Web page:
An FE leader blasted new training incentives for businesses worth £150m as “top slicing” funds from the adult skills budget.

Maggie Galliers, president of the Association of Colleges (AoC), was speaking at this year’s annual AoC conference where FE Minister Matthew Hancock announced the cash pot for businesses to help “build a skilled workforce”.

During his speech at Birmingham’s ICC Mr Hancock said businesses across the country could bid for a share of the funds to create the training schemes they needed to “grow their companies”. The fund is the second round of the Employer Ownership Pilot (EOP) which is already giving nearly £70 million to companies including Nissan, Whitbread and GE Aviation, with projects ranging from extending skills training to local suppliers, to doubling the number of female apprentices.

“For Britain to compete we need as a nation to deliver the skills employers need,” said Mr Hancock.

“This is a unique opportunity for companies across all industries to secure their futures by addressing their skills needs now.

“I would encourage businesses – large and small – to be ambitious and innovative in their vision for how the fund can help them grow, from creating new apprenticeship programmes to setting up specialist training academies.
Ms Galliers said AoC were fully supportive of their underlying purpose of “unlocking even greater investment” by employers in training.

But she reacted saying: “But, and I am afraid there is a ‘but’, these pilots are funded by top slicing from the adult skills budget. And this is not the only initiative vying for our money.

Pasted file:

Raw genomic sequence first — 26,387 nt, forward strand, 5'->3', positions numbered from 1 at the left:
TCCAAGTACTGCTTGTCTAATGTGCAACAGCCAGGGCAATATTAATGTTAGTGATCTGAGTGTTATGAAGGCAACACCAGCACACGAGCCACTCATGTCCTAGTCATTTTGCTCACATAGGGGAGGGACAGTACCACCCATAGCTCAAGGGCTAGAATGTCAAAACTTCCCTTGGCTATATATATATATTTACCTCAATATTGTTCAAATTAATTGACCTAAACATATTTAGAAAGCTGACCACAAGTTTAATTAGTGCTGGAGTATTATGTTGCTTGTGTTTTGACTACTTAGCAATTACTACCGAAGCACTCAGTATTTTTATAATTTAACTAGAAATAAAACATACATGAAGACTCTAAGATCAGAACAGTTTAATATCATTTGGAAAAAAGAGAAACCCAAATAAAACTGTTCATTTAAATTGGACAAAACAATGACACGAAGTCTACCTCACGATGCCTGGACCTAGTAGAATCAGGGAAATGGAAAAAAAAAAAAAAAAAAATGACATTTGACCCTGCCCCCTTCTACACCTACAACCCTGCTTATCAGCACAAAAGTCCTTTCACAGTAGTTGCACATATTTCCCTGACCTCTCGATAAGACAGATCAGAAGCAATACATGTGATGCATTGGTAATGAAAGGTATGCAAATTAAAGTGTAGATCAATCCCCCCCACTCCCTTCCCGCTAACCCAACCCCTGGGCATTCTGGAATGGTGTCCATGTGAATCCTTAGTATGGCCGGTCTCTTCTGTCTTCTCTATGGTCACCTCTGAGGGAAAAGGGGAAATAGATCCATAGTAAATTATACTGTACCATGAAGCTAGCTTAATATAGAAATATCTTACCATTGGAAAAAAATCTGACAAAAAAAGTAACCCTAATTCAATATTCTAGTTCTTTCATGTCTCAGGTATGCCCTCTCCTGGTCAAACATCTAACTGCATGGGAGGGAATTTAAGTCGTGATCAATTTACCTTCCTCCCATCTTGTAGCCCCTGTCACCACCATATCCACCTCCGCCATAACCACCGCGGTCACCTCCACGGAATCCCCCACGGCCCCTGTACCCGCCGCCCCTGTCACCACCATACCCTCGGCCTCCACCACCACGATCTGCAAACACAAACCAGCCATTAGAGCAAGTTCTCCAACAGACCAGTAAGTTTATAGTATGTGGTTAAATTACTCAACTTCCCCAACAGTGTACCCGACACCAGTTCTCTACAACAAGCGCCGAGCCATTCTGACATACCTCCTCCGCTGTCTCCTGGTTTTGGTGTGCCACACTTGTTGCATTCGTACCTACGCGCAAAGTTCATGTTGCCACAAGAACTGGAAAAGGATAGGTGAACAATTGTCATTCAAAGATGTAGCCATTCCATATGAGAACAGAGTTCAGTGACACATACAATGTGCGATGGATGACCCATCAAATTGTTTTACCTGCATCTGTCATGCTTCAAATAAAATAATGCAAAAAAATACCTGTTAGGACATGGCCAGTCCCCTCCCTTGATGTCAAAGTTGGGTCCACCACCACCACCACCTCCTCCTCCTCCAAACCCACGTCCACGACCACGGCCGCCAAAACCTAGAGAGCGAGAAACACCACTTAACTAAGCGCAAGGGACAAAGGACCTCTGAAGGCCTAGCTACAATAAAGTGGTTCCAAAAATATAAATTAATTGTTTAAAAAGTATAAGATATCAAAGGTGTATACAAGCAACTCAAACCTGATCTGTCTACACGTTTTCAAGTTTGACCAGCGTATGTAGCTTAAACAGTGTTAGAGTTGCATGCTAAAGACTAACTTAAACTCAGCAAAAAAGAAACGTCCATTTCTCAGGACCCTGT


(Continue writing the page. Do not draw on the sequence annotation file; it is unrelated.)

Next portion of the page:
“The emerging demands around Local Enterprise Partnerships and City Deals could mean that as a sector we have less flexibility and less resource and spend too much of our time chasing funding pots.”

Government investment in EOP for rounds one and two now totals £250 million.

The other 34 successful round one projects were announced in September. These included Nissan’s programme to bridge the skills gap for more than 3,600 technical staff, new recruits and supply chain workers involved in producing new models and working with evolving technologies.

David Way, chief executive of the National Apprenticeship Service, supported the scheme.

He said: “While I am delighted to see many more employers offering apprenticeships every week, we welcome this important employer-led approach. This will help to achieve our ambition to see accelerated growth and higher quality standards for apprenticeships.

“The Employer Ownership Pilot will encourage a fresh and creative approach to stimulating employers to offer more opportunities to young people. This initiative will enable even more employers to collaborate and lead to the further expansion of apprenticeships. This is vital for ensuring employers of all sizes and in vital growth sectors invest in and benefit from apprenticeships.

“We look forward to working closely with UKCES, BIS and all of our employers in developing and delivering high quality apprenticeships.”

The round two prospectus is now available online at and the deadline for bids is February 28, 2013.

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  1. Not surprising to see the AoC response which i am sure will be the first of many. The cold hard reality is that if Colleges had really been delivering what employers wanted then we wouldn’t be seeing mployers getting more involved.

    Employers don’t want to be hamstrug to time tables and term times and as the colleges haven’t really adressed this, they now find themselves in this situation